Vitae Martin van Bruinessen
Martin VAN BRUINESSEN (1946, Schoonhoven, Netherlands) studied theoretical physics and mathematics at Utrecht University, graduating 'cum laude' in 1971. He later switched to social anthropology, which he had studied as a hobby on the side. In 1974-76 he spent two years doing fieldwork in (the Kurdish-inhabited parts of) Iran, Iraq, Turkey and Syria for study of social organisation and social change among the Kurds. This fieldwork, supplemented with archival research, resulted in a Ph.D.thesis (Agha, Shaikh and State: On the Social and Political Organization of Kurdistan) submitted to Utrecht University in 1978, revised versions of which were later published in German, Turkish, Kurdish, Persian, Arabic and again English.
During the years 1978-81 he travelled extensively in Turkey, Iran (on which he published a number of articles) and Afghanistan (where he worked in a village development project). In between (mainly during 1979-1980), he did research in Ottoman history and taught an advanced Turkish course, both at the Department of Turkish Studies of Utrecht University. The work on Ottoman history, done in co-operation with colleagues of different backgrounds, resulted in the edition and analysis of (parts of) the single major source on Kurdish society in the 17th century, Evliya Çelebi's Seyahatname (1988).
From 1982 on, he has concentrated on Indonesia as a second area of research, spending altogether 9 years there in research and teaching on various aspects of Indonesian Islam. This included a year of fieldwork in a poor slum in the city of Bandung, four years as a consultant for field research methods at Indonesia's Institute of Sciences (LIPI), supervising large research projects on Indonesia's ulama and on co-operatives in various parts of the country, and two and a half years as a lecturer of sociology of religion and related subjects at the State Institute of Islamic Studies (IAIN) in Yogyakarta. These activities resulted in numerous publications, in English and Indonesian, including the monographs Tarekat Naqsyabandiyah di Indonesia (1992), NU:Tradisi, Relasi-relasi Kuasa, Pencarian Wacana Baru (1994), and Kitab Kuning, Pesantren dan Tarekat: Tradisi-tradisi Islam di Indonesia (1995).
Between his stays in Indonesia he returned several times to the Middle East on short research trips, focusing on Kurdish and Turkish politics and religious movements, notably on shifting ethnic and religious identities in Turkey and on developments in the Kurdish movement. In 1994 van Bruinessen returned to the Netherlands as an assistant professor of Kurdish and Turkish studies at the Department of Arabic, Persian and Turkish Languages and Cultures of Utrecht University. During the course year 1996-97 he was a guest professor for Kurdish studies at the Institute of Ethnology of Berlin's Free University. He also taught, for shorter periods, at the Institut National des Langues et Civilisations Orientales (INALCO) in Paris. Much of his writing on the Kurds of this period was collected in the two volumes Mullas, Sufis and Heretics: The Role of Religion in Kurdish Society (2000) and Kurdish Ethno-nationalism Versus Nation-building States (2000).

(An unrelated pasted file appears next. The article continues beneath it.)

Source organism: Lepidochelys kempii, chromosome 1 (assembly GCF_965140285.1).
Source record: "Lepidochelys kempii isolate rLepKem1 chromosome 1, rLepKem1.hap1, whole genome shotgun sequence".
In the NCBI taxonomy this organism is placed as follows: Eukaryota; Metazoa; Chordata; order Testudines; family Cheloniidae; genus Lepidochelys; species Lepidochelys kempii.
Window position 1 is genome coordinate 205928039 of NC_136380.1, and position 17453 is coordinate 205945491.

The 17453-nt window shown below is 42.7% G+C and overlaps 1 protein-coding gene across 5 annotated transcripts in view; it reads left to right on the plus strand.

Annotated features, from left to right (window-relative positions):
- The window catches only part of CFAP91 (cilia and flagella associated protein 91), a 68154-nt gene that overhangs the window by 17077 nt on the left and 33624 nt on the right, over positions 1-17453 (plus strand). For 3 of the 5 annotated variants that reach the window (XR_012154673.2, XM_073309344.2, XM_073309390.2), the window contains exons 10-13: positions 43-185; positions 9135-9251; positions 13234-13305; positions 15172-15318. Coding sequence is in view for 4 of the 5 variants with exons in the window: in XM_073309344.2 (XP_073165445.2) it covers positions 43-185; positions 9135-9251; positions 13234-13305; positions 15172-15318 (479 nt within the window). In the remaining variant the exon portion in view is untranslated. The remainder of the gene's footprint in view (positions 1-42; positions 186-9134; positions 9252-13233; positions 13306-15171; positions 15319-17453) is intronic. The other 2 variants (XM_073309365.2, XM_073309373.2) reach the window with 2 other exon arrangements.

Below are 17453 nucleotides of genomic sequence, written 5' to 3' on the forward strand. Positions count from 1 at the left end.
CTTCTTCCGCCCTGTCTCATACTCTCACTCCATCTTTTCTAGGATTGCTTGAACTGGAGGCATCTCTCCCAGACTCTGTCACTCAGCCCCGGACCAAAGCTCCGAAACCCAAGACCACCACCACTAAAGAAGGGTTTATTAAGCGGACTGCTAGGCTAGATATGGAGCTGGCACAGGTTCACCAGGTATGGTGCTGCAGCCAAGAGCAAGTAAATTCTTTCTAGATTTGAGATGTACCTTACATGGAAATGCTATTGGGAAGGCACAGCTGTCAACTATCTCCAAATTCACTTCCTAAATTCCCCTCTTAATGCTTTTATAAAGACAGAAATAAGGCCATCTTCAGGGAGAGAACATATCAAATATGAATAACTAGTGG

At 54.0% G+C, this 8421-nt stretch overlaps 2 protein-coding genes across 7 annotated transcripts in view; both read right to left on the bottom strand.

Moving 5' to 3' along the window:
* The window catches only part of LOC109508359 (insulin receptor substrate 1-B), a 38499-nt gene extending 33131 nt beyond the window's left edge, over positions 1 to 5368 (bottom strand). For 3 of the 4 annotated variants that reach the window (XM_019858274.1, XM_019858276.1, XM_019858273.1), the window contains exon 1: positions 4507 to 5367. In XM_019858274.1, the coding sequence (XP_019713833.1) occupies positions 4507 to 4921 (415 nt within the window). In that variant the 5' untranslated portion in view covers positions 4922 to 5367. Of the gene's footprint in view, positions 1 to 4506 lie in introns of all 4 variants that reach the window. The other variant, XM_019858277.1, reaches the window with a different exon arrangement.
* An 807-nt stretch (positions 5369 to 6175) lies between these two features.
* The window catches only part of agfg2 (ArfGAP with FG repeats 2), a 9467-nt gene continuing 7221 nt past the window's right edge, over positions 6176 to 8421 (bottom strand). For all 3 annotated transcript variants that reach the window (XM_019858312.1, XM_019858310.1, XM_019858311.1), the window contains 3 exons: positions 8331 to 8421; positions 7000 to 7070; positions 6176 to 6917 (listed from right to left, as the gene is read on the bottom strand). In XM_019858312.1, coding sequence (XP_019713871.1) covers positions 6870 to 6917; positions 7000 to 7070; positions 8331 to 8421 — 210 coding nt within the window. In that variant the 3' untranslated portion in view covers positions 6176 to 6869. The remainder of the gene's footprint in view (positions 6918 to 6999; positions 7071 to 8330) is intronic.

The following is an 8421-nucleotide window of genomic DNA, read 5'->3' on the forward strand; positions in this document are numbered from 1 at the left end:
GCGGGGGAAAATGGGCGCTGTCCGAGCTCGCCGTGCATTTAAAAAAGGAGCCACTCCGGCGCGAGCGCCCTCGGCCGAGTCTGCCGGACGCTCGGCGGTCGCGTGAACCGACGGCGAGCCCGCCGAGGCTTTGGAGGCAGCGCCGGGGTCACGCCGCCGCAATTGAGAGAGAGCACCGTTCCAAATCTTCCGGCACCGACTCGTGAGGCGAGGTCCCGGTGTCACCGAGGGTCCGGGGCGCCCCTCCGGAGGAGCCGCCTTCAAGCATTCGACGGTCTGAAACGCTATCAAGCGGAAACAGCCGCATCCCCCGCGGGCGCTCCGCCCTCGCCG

In 1999 van Bruinessen was appointed to the chair of comparative studies of modern Muslim societies at Utrecht University and the International Institute for the Study of Islam in the Modern World (ISIM). At the latter institute, he co-ordinated the research programs ‘Islam, Civil Society and the Public Sphere’ and ‘The Production of Islamic Knowledge in Western Europe’ and organized numerous conferences and workshops. His major publications were the (co-)edited volumes Sufism and the ‘Modern’ in Islam (with Julia D. Howell, 2007), The Madrasa in Asia: Political Activism and Transnational Linkages (with Farish A. Noor and Yoginder Sikand, 2008), Islam and Modernity: Issues and Debates (with M. Khalid Masud and Armando Salvatore, 2009), Producing Islamic Knowledge: Transmission and Dissemination in Western Europe (with Stefano Allievi, 2011) and Contemporary Developments in Indonesian Islam: Explaining the ‘Conservative Turn’ (forthcoming).
Van Bruinessen retired formally from Utrecht University in 2011, but he continues PhD supervision there as well as at several other universities, and was a guest professor at the Aga Khan University’s Institute for the Study of Muslim Civilizations in London in the 2011-12 winter semester. From September 2012 onwards, he is a senior visiting researcher at the Asia Research Institute of the National University of Singapore.
Besides the major West European languages, Van Bruinessen is fluent in, and has lectured in, Turkish and Indonesian, reads and speaks Kurdish and Persian, and has passive knowledge of Arabic. He has made most of his scholarly work available to the people with whom it deals in the form of Indonesian, Turkish, Kurdish, Persian and Arabic translations.
A complete list of publications is available online at http://www.hum.uu.nl/medewerkers/m.vanbruinessen/publicaties-eng.html,
and many can be downloaded from http://www.hum.uu.nl/medewerkers/m.vanbruinessen/publications/index.html